Sulphur Mountain, 2,451m elevation and, it turns out, a total treat. I hadn’t expected it to be thus. This was never on my ever-burgeoning list of “must-do runs”, partly because of its status as one of Banff’s major tourist attractions. Every summer, thousands of tourists take the 8-minute gondola ride to Sanson’s Peak, or hike there from the Upper Hot Springs along a series of switchbacks that wind their way up beneath the gondola. Of course, there has to be a reason why it’s so popular and it might just be the “breathtaking vistas in every direction” and the “stunning bird’s-eye view of six incredible mountain ranges”. As luck would have it, you can still enjoy those same vistas while mostly avoiding the masses en route by taking an alternative and challenging 8km trail to Sanson’s Peak that begins at the Cave and Basin historic site.
That’s not to say that the shorter trail from Upper Hot Springs isn’t worth running. According to Canadian Running magazine the altitude and elevation of the 5.3km trail “make it a good fitness test for many of Canada’s elite endurance athletes; however, it has a relatively mild gradient, making it a safe and rewarding peak for novice mountain runners.” But choose your time carefully. I ran down it on a very wet and cold Saturday morning in August and it was still congested with people making their way up.
To begin and end your run at the Cave and Basin would make for an approximately 18-19km loop, mostly on trail but with some paved sections at the beginning and end. That was my goal when I set out on the run but increasingly heavy rain, dropping temperatures and the tempting prospect of coffee and muffin at the Wild Flour Bakery saw me end the run at the 17km mark which happily coincided with top of Banff Avenue. On Strava, the route profile looks like this:
The Cave and Basin Historic Site is located at the west end of Cave Avenue, on the outskirts of Banff. It’s the birthplace of Canada’s National Parks and, geologically speaking, the lowest component of nine sulphurous hot springs clustered in three groups on the northeast flank of Sulphur Mountain. It’s well worth a visit, even if it is, according to my kids, “really stinky”:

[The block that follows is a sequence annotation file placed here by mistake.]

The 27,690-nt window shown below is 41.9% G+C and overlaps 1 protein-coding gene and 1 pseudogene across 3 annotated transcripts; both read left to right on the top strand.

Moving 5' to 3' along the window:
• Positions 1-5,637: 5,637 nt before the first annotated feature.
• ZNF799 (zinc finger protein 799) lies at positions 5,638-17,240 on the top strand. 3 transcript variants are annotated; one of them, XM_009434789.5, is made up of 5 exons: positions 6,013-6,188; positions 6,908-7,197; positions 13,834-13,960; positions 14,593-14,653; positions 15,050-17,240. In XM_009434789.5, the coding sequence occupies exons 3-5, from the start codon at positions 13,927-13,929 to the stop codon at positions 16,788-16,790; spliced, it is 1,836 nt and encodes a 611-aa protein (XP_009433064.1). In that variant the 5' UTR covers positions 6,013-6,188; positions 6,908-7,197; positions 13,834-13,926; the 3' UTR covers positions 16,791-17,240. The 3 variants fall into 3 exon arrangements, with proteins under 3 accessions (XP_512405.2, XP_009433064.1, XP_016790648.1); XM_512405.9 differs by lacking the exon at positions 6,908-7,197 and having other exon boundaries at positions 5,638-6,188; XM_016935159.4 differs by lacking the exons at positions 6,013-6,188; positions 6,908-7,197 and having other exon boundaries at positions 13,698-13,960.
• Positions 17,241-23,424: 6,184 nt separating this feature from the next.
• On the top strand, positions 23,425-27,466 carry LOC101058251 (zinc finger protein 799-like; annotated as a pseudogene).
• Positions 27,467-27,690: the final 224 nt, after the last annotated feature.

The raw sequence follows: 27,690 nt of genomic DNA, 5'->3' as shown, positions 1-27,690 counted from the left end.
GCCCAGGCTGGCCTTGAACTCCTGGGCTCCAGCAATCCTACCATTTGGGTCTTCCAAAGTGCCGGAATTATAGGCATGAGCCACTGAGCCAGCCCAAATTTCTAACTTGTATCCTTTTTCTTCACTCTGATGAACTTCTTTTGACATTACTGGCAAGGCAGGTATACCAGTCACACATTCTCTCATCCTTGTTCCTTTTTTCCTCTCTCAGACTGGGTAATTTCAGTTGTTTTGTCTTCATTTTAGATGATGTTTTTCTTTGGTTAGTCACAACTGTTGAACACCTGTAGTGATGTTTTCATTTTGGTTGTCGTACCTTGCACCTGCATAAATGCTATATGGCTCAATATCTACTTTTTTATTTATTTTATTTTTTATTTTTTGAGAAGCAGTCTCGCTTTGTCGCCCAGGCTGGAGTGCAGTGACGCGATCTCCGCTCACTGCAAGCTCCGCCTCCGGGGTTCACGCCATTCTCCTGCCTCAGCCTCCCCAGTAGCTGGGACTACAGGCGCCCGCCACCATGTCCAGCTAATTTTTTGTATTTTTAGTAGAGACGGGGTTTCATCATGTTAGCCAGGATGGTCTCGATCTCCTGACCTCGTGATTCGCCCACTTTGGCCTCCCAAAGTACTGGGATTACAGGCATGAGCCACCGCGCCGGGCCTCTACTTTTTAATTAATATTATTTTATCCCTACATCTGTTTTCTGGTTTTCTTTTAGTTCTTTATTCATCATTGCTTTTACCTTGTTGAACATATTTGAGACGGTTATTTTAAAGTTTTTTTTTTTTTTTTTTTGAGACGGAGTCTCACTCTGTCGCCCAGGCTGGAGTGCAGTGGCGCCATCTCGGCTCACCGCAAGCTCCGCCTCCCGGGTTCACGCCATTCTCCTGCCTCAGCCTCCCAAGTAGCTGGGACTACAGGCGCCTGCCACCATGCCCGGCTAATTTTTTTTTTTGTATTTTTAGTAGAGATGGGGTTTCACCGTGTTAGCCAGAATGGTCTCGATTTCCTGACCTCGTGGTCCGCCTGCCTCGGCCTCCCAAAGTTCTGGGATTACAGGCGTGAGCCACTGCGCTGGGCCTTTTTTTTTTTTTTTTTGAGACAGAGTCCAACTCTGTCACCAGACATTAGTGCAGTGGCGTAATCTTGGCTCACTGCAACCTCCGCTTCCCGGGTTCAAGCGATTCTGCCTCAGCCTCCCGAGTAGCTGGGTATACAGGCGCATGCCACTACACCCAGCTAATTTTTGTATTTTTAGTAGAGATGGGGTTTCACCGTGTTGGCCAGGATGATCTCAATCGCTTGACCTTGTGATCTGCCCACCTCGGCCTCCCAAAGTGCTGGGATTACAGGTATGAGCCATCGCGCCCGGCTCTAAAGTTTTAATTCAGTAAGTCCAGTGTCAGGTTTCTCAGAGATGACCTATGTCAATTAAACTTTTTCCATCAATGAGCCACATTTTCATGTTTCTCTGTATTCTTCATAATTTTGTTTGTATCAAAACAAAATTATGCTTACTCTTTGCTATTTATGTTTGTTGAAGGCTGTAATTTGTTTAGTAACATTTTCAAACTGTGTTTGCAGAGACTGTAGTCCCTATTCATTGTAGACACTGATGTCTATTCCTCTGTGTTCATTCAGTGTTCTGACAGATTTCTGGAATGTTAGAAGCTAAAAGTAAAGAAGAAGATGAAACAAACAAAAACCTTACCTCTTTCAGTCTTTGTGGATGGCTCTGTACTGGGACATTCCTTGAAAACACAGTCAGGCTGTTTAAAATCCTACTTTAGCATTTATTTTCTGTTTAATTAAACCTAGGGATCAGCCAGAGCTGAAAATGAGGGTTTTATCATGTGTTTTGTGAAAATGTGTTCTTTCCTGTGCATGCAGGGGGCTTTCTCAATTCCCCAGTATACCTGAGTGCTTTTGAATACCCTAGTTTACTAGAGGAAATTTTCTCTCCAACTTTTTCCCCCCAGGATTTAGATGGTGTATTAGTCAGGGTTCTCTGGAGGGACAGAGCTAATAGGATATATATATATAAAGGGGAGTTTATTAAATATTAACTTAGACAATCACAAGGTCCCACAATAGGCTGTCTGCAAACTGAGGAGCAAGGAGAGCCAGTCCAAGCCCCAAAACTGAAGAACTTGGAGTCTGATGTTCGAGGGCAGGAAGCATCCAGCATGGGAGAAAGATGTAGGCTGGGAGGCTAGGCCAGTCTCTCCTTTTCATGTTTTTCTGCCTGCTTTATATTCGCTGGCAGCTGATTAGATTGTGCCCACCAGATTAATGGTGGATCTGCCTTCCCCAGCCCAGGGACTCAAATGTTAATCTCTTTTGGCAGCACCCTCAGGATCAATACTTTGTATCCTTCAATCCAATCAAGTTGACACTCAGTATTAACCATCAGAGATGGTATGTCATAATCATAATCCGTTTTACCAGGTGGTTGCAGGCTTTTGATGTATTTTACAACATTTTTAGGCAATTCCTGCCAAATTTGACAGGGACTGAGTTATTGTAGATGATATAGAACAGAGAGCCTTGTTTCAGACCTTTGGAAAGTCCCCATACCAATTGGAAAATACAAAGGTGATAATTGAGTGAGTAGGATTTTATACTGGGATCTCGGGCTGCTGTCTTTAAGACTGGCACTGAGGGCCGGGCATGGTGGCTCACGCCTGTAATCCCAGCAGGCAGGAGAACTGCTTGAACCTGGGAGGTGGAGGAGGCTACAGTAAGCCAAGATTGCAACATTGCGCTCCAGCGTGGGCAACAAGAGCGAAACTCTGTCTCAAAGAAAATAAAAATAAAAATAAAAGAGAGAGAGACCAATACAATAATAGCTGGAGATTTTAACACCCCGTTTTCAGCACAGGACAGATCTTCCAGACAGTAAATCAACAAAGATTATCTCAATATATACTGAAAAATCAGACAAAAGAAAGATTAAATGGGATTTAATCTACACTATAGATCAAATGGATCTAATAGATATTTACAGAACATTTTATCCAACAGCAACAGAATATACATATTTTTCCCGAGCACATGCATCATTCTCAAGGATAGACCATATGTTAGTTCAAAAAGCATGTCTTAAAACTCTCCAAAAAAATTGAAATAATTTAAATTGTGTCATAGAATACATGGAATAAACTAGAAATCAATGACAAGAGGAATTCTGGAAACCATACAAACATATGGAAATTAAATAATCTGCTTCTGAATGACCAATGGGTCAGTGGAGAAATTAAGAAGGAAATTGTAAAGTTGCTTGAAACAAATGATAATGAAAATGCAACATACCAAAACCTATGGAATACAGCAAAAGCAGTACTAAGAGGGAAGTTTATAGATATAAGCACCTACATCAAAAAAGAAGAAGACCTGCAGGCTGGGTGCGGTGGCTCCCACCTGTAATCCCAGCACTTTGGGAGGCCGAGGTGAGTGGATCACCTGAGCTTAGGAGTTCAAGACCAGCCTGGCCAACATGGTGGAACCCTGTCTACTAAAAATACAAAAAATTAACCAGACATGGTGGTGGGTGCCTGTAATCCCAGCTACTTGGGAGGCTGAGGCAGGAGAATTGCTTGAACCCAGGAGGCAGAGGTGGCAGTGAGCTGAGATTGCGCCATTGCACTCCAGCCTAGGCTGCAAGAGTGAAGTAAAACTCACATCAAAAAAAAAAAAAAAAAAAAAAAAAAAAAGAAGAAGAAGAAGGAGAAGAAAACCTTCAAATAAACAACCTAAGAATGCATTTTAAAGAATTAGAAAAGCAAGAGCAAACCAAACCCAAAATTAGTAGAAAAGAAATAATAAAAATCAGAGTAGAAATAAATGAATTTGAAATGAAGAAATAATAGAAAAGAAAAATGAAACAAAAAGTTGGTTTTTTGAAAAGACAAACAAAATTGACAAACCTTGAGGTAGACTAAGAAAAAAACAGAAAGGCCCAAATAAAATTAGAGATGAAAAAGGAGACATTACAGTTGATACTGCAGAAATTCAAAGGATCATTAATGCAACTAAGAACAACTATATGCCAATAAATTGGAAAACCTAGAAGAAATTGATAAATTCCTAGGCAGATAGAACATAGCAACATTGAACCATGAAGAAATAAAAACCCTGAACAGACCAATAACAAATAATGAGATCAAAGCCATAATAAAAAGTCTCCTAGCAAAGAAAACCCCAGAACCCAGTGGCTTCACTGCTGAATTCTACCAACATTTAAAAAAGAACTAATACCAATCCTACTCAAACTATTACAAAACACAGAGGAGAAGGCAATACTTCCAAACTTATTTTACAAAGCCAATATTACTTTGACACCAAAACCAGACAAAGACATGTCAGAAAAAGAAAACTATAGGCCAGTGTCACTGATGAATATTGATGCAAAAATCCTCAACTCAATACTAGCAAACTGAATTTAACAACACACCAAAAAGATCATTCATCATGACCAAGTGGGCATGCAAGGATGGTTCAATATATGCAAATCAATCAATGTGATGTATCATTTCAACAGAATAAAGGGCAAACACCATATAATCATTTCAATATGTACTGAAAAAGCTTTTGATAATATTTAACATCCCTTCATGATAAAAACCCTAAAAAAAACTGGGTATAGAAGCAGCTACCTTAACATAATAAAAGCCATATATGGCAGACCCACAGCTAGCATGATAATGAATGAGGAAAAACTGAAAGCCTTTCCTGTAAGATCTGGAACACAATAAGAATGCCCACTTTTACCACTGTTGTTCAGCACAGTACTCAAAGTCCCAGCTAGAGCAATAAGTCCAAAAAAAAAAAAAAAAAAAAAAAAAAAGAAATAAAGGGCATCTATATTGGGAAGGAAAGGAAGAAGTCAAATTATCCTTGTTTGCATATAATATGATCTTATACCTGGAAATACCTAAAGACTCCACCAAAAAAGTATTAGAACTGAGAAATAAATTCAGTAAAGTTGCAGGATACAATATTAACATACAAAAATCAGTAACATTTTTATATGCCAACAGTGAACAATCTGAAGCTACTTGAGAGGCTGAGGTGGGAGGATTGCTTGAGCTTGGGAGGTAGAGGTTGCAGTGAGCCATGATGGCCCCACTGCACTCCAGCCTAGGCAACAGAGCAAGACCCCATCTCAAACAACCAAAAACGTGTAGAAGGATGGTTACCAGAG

Follow the path that runs to the right of the Cave and Basin building and which takes you directly to the Sundance Canyon trailhead:
Continue along the trail which, it must be confessed is paved but (a) you’re only on it for the next 2.2km; (b) it’s generally heading downhill; and (c) there are some beautiful views along the Bow River to take your mind off your aching knees:
At the 2.2km mark, look for the trail/service road that heads off on the left and is signposted for Sulphur Mountain (while also keeping a close eye out for horse crap, of which there’s quite a bit as the Banff Trail Riders regularly come up this way):
And let the climbing begin. That’s it, no more flat for the next 6km. And no more pavement either – just some good, rocky, trail. It’s steep and bendy to begin with:
After a couple of minutes you’ll reach this intersection:
Rather than bearing left, as I did only to have to double back, say goodbye to the horse manure and follow the seemingly less-used trail that continues straight ahead of you. Put your head down and run when you can and hike when you have to. At the 3km mark, the trail swings left and the terrain opens up to reveal some great views back across the valley:
After a few hundred metres the trail swings right and then goes literally straight up, albeit reasonably gradually, for the next 3km, with some wonderful views of the Sundance Range and Mount Bourgeau along the way:
At the 6.6km mark, you’ll reach the first of two switchbacks, left and then right, that eventually deliver you to a boardwalk:
Follow the boardwalk to the left and continue onwards and upwards to Sanson’s Peak – named in 1948 after Norman Sanson who spent 30 years attending the weather recording equipment. If the weather is on your side, it’s now time to savour those breathtaking vistas and six mountain ranges. And if it’s it’s not, the views are more like this – though still fantastic in their own way:
Follow the boardwalk back but this time continue to the gondola terminal. There’s a cafe inside if you feel the need. If you don’t, skirt around the outside of the building to the right and then pick up the 5km switchbacking trail down to the Upper Hot Springs:
This is a great descent. Fast and reasonably soft underfoot, a little rocky in places. A great opportunity to open up the legs after 6km of steady climbing. Unfortunately, there are no photos of the descent as my iPhone was soaked and ceased to operate.
The trail brings you out at the Upper Hot Springs car park. Depending how you feel, this could be a good place to end the run as there are buses from here into town. Otherwise, you could continue in the direction of town, heading down Mountain Avenue. A short distance past the Rimrock Hotel, take the marked hiking trail on the right that will lead you down some soft singletrack and eventually to the Banff Springs Hotel and the spectacular Bow Falls.
Once at the Falls, follow the trail that heads upstream along the Bow River and passes under the Banff Avenue road bridge and eventually delivers you back to the Cave and Basin. Or, you can do as I did, and take a sharp right at the road bridge and retreat to the Wild Flour Bakery to rest and caffeine-up.
Until next time, happy trails.